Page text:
You’re good at your job and you’re constantly looking for ways to get even better. You’re learning new tools and technology, getting more efficient, taking on more projects, and teaching other people what you know.
You can see the results of your work all around you, and you know the company is better off for your efforts.
I’ll handle it later
You should probably be making more money, but you can’t find the time to figure out what to do about that. So you keep your head down, keep learning, keep doing great work and planning to figure out the money part later.
The cost of waiting
But when is “later” and what is the cost of waiting until then? Let’s say you’re making $80,000—approximately the average salary for a software developer, and that has been your salary for 18 months now. You’ve been doing side projects to learn new technology that has directly contributed to your performance at work. You’re a much better developer now than you were 18 months ago, and you’re probably underpaid.
And let’s say you could have gotten a 5% raise at the one-year mark if you had just built your case and asked the right way. That means you would be making $84,000 for the past six months.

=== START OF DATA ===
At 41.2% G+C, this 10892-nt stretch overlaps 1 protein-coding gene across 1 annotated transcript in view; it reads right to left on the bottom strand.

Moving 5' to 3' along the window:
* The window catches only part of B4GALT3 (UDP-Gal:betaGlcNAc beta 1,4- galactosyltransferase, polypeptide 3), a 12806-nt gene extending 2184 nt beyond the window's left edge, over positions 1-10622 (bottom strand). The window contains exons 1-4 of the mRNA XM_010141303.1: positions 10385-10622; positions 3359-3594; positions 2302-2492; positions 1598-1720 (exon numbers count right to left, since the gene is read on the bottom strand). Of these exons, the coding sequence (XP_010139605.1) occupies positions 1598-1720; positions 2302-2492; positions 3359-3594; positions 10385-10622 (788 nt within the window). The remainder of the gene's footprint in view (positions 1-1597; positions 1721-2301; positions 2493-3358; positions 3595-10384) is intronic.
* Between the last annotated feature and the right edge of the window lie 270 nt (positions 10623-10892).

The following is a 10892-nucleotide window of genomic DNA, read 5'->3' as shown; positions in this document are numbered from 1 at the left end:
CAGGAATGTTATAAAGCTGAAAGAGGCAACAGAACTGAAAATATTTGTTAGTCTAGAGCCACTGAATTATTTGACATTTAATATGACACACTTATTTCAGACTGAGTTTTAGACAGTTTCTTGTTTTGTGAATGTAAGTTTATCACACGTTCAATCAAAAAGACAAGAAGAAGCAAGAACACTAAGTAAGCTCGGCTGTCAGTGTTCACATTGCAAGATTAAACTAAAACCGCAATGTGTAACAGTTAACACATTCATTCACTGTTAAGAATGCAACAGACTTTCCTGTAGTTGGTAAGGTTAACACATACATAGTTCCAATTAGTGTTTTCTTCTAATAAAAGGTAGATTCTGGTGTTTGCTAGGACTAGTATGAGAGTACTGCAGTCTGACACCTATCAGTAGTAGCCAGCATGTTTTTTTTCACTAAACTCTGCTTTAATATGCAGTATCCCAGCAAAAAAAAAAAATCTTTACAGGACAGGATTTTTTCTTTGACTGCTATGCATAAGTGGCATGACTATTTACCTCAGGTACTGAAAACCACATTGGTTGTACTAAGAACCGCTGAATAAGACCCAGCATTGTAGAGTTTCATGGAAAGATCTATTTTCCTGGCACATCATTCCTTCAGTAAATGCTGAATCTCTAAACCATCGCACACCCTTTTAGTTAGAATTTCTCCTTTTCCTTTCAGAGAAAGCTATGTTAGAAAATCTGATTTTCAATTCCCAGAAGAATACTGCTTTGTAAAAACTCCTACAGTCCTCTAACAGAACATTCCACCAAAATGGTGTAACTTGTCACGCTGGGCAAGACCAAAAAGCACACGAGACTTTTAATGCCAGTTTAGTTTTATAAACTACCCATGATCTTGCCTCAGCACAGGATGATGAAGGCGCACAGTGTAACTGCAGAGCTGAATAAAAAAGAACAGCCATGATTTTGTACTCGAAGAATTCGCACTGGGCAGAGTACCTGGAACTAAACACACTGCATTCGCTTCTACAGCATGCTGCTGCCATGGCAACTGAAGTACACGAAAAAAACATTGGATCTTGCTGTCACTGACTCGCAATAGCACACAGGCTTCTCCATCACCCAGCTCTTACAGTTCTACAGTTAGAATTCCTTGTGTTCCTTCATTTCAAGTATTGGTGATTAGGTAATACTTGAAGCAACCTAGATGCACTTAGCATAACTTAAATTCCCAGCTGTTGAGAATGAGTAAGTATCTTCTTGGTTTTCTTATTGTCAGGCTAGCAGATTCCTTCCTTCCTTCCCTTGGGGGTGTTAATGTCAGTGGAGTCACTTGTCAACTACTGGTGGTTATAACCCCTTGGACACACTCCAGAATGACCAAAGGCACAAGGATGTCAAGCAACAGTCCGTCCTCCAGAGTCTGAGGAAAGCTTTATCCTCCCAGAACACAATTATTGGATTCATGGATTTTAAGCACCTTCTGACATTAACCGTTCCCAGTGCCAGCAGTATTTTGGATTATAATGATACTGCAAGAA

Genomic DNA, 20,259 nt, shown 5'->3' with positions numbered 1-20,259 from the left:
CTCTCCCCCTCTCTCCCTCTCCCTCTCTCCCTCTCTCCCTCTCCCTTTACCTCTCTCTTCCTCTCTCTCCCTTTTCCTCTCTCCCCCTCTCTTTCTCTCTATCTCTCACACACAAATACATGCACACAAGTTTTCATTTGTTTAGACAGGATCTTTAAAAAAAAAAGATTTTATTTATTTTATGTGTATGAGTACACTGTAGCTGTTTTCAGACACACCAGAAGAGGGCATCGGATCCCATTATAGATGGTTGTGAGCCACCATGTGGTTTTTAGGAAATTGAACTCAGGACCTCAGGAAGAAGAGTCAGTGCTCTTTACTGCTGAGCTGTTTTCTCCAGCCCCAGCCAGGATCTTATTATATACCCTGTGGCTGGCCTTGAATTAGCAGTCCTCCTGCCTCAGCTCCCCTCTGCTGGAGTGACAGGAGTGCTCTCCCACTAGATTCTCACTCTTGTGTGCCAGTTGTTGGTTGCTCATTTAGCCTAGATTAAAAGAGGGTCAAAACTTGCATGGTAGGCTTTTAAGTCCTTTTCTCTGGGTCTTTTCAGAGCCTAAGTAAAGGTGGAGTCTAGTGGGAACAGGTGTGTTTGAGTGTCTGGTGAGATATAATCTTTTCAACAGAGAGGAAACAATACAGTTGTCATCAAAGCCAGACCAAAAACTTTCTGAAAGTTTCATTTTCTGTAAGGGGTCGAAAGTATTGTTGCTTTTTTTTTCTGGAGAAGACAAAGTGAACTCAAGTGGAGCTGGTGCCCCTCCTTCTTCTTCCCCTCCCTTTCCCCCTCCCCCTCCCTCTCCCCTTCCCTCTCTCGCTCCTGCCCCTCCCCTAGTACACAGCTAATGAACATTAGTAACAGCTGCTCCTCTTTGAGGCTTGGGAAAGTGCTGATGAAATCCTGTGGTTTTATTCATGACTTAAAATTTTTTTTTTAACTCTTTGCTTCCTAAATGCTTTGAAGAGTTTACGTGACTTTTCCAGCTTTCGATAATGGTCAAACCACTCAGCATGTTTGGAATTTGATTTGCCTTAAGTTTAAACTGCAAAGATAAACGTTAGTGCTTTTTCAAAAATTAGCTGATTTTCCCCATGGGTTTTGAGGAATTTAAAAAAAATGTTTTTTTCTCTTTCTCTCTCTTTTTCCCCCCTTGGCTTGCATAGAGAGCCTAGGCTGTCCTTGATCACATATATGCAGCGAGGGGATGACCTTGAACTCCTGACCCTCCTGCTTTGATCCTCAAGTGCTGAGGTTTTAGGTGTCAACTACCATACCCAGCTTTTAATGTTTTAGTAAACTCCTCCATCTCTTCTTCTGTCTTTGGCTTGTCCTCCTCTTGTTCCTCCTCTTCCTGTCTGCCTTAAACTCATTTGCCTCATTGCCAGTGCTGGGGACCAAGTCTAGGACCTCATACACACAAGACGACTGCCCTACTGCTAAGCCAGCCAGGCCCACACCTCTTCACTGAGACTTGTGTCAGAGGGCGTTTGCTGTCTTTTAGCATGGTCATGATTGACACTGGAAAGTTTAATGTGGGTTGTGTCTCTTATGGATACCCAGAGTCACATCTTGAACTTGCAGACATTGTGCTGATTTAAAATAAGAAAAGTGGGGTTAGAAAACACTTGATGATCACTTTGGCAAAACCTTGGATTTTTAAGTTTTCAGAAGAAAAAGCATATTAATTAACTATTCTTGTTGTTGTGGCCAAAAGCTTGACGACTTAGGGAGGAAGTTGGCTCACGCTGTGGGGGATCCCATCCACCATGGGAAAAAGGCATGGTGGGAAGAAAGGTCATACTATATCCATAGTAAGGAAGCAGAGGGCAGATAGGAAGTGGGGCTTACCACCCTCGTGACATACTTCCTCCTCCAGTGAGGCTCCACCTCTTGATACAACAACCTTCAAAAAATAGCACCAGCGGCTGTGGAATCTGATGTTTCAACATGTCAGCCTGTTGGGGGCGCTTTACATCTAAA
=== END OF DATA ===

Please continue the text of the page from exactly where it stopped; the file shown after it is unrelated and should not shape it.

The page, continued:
Waiting has already cost you $2,000, and you can’t get that money back. Waiting another six months will cost you another $2,000. All that waiting can really add up over time.
How long have you been waiting?
How many times have you thought, “I think I’m underpaid, but what can I do about it?” Each time you kick the can down the road, you cost yourself money.
You’re not alone! Most people are waiting for their next raise to come to them. They think that if they just keep working hard and stay patient, their manager will recognize their work and give them a big raise.
And that might happen. But it might not.
The good news is that you can do something about it by proactively asking for a raise instead of waiting for one.
In the next article, you’ll see what raises look like from your manager’s perspective.